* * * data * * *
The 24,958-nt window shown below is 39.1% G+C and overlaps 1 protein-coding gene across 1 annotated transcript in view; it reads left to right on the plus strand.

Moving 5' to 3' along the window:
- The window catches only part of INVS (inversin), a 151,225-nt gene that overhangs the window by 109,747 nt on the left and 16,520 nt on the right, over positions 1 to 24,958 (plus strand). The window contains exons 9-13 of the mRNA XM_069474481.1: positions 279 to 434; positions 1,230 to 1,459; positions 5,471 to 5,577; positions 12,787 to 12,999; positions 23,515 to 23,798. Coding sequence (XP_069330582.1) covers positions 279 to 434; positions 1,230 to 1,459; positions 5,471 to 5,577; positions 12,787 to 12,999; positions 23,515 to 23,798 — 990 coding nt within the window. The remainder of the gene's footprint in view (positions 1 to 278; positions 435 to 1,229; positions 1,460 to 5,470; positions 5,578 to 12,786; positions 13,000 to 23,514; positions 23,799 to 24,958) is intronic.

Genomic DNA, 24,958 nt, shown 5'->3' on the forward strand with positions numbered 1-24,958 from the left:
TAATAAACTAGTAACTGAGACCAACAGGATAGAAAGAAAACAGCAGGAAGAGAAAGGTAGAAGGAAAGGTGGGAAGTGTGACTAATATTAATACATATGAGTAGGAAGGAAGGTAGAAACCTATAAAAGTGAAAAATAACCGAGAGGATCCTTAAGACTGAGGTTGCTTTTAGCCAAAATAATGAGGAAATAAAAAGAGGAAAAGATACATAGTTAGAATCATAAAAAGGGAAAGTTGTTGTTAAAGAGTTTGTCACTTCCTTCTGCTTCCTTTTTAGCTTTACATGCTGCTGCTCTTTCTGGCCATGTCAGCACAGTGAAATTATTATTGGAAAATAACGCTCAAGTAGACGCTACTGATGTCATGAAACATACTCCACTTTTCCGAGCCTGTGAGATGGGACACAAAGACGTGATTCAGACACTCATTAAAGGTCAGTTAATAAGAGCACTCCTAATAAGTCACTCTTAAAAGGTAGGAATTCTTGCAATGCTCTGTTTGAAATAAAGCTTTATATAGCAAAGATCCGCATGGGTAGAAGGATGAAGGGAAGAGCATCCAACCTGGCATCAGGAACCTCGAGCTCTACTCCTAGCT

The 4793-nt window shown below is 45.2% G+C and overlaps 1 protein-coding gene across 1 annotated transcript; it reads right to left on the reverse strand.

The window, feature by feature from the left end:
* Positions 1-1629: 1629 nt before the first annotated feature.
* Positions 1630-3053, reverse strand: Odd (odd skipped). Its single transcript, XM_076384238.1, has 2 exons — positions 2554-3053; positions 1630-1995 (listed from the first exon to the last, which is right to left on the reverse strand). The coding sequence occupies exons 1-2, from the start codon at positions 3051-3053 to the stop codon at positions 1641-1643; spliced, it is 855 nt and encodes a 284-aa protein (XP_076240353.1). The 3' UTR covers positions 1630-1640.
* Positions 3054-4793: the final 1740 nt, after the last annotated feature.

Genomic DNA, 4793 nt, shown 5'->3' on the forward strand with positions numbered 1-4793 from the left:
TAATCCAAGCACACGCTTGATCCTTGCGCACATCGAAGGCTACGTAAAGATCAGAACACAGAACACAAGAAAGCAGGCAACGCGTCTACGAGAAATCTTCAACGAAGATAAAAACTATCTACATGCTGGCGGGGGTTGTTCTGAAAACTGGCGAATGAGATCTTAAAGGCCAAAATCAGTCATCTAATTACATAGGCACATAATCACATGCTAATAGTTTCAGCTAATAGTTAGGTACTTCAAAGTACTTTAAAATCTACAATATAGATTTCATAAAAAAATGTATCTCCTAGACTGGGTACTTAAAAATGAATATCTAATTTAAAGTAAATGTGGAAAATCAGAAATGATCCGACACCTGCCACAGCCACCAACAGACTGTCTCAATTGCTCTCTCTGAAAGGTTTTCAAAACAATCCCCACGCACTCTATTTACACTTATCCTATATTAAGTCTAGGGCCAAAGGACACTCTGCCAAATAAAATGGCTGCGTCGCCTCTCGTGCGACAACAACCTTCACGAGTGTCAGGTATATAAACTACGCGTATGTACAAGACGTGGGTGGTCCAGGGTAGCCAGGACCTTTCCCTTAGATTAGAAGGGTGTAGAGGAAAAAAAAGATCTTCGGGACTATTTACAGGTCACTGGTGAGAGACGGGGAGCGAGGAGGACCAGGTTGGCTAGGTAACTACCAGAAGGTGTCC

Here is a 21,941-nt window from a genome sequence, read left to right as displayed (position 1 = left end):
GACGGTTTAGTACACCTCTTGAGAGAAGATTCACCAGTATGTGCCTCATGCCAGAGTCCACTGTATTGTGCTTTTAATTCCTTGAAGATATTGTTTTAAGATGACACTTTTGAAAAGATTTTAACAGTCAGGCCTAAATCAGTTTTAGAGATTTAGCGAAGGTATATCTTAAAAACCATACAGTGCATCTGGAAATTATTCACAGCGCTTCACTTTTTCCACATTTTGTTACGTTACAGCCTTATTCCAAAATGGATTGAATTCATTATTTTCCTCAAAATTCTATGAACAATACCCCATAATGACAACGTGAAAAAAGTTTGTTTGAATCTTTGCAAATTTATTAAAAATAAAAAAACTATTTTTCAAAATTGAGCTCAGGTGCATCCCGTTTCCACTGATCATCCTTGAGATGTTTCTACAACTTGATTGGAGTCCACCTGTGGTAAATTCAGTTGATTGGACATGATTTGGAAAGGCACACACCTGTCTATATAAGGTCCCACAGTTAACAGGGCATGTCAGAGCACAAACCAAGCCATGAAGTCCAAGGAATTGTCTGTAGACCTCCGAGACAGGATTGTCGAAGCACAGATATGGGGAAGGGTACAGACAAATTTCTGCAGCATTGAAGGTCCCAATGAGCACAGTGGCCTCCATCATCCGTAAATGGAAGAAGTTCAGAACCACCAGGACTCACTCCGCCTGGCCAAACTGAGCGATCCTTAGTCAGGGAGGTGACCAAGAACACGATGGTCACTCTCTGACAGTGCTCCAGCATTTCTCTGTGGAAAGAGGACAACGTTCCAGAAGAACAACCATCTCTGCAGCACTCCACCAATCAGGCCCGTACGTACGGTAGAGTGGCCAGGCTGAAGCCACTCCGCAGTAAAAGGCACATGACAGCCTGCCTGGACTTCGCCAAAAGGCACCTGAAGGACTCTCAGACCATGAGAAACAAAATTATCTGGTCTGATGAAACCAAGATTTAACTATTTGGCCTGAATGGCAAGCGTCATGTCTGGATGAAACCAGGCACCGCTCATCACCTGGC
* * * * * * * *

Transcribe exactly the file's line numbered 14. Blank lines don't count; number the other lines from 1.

GACGGTTTAGTACACCTCTTGAGAGAAGATTCACCAGTATGTGCCTCATGCCAGAGTCCACTGTATTGTGCTTTTAATTCCTTGAAGATATTGTTTTAAGATGACACTTTTGAAAAGATTTTAACAGTCAGGCCTAAATCAGTTTTAGAGATTTAGCGAAGGTATATCTTAAAAACCATACAGTGCATCTGGAAATTATTCACAGCGCTTCACTTTTTCCACATTTTGTTACGTTACAGCCTTATTCCAAAATGGATTGAATTCATTATTTTCCTCAAAATTCTATGAACAATACCCCATAATGACAACGTGAAAAAAGTTTGTTTGAATCTTTGCAAATTTATTAAAAATAAAAAAACTATTTTTCAAAATTGAGCTCAGGTGCATCCCGTTTCCACTGATCATCCTTGAGATGTTTCTACAACTTGATTGGAGTCCACCTGTGGTAAATTCAGTTGATTGGACATGATTTGGAAAGGCACACACCTGTCTATATAAGGTCCCACAGTTAACAGGGCATGTCAGAGCACAAACCAAGCCATGAAGTCCAAGGAATTGTCTGTAGACCTCCGAGACAGGATTGTCGAAGCACAGATATGGGGAAGGGTACAGACAAATTTCTGCAGCATTGAAGGTCCCAATGAGCACAGTGGCCTCCATCATCCGTAAATGGAAGAAGTTCAGAACCACCAGGACTCACTCCGCCTGGCCAAACTGAGCGATCCTTAGTCAGGGAGGTGACCAAGAACACGATGGTCACTCTCTGACAGTGCTCCAGCATTTCTCTGTGGAAAGAGGACAACGTTCCAGAAGAACAACCATCTCTGCAGCACTCCACCAATCAGGCCCGTACGTACGGTAGAGTGGCCAGGCTGAAGCCACTCCGCAGTAAAAGGCACATGACAGCCTGCCTGGACTTCGCCAAAAGGCACCTGAAGGACTCTCAGACCATGAGAAACAAAATTATCTGGTCTGATGAAACCAAGATTTAACTATTTGGCCTGAATGGCAAGCGTCATGTCTGGATGAAACCAGGCACCGCTCATCACCTGGC